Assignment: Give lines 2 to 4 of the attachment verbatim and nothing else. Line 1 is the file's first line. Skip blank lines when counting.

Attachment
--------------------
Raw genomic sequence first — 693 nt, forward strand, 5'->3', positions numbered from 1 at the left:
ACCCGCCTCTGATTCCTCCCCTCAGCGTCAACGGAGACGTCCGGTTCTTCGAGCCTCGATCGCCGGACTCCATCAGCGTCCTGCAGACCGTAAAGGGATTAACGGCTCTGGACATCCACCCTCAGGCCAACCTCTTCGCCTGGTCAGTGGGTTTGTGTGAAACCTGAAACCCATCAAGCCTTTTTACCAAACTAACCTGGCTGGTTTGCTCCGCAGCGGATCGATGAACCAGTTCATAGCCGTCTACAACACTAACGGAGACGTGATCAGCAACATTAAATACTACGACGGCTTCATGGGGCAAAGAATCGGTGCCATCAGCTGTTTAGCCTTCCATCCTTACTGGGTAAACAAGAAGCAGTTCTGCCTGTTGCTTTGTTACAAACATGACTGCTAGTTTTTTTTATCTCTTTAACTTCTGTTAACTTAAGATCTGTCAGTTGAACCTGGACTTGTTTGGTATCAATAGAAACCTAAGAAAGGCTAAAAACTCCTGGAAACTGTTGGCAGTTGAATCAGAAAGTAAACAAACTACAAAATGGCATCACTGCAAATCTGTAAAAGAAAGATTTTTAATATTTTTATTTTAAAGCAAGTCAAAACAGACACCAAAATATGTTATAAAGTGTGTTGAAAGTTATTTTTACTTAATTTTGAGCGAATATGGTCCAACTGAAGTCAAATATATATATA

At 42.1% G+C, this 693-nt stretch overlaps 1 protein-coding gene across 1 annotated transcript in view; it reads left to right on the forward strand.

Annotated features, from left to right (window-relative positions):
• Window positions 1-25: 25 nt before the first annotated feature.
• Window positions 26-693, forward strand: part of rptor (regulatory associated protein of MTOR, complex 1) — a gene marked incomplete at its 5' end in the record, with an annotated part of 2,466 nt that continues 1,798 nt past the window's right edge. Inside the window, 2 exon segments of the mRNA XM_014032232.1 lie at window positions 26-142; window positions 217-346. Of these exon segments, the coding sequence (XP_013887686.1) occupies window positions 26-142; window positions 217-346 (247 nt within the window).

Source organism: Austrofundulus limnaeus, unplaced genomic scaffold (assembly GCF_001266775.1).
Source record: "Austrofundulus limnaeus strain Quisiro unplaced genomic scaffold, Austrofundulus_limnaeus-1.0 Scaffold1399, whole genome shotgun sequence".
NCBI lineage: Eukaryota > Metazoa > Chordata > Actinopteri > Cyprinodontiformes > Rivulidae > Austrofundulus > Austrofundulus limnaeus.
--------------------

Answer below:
ACCCGCCTCTGATTCCTCCCCTCAGCGTCAACGGAGACGTCCGGTTCTTCGAGCCTCGATCGCCGGACTCCATCAGCGTCCTGCAGACCGTAAAGGGATTAACGGCTCTGGACATCCACCCTCAGGCCAACCTCTTCGCCTGGTCAGTGGGTTTGTGTGAAACCTGAAACCCATCAAGCCTTTTTACCAAACTAACCTGGCTGGTTTGCTCCGCAGCGGATCGATGAACCAGTTCATAGCCGTCTACAACACTAACGGAGACGTGATCAGCAACATTAAATACTACGACGGCTTCATGGGGCAAAGAATCGGTGCCATCAGCTGTTTAGCCTTCCATCCTTACTGGGTAAACAAGAAGCAGTTCTGCCTGTTGCTTTGTTACAAACATGACTGCTAGTTTTTTTTATCTCTTTAACTTCTGTTAACTTAAGATCTGTCAGTTGAACCTGGACTTGTTTGGTATCAATAGAAACCTAAGAAAGGCTAAAAACTCCTGGAAACTGTTGGCAGTTGAATCAGAAAGTAAACAAACTACAAAATGGCATCACTGCAAATCTGTAAAAGAAAGATTTTTAATATTTTTATTTTAAAGCAAGTCAAAACAGACACCAAAATATGTTATAAAGTGTGTTGAAAGTTATTTTTACTTAATTTTGAGCGAATATGGTCCAACTGAAGTCAAATATATATATA

At 42.1% G+C, this 693-nt stretch overlaps 1 protein-coding gene across 1 annotated transcript in view; it reads left to right on the forward strand.

Annotated features, from left to right (window-relative positions):